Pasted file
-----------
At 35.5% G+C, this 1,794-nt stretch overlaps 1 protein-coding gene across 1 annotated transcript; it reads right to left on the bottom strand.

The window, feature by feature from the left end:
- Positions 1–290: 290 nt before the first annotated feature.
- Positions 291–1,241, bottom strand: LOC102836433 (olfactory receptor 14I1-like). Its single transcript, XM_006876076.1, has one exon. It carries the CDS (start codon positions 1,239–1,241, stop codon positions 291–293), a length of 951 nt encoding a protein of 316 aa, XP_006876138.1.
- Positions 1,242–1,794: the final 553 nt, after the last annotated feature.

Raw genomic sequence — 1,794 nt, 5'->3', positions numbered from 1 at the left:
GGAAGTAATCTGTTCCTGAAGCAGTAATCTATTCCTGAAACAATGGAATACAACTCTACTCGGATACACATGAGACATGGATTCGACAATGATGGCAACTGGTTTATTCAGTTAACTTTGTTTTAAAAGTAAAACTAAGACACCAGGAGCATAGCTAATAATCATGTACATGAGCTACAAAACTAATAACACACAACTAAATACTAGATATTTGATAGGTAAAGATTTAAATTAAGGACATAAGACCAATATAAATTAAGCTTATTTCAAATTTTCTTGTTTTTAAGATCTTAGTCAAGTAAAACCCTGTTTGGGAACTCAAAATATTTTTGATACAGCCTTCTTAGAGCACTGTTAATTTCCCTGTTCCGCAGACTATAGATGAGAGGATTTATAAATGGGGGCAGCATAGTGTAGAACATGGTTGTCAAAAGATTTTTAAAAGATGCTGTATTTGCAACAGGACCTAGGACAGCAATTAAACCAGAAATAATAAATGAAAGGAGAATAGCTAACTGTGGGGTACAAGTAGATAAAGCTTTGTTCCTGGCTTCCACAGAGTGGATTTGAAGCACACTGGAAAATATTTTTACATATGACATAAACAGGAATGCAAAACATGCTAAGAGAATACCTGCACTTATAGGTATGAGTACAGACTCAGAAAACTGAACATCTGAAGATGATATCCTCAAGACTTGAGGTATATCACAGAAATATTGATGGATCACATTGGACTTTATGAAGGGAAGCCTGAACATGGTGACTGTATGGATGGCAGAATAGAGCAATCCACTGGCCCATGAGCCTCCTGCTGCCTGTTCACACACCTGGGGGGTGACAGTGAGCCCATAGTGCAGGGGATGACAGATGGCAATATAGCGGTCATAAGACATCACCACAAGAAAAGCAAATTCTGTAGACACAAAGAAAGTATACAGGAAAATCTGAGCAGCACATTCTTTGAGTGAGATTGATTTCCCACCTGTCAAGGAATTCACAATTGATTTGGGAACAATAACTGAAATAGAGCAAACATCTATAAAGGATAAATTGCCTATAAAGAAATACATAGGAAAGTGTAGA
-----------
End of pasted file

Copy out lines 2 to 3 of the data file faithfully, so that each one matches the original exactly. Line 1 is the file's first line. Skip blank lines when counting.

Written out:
The window, feature by feature from the left end:
- Positions 1–290: 290 nt before the first annotated feature.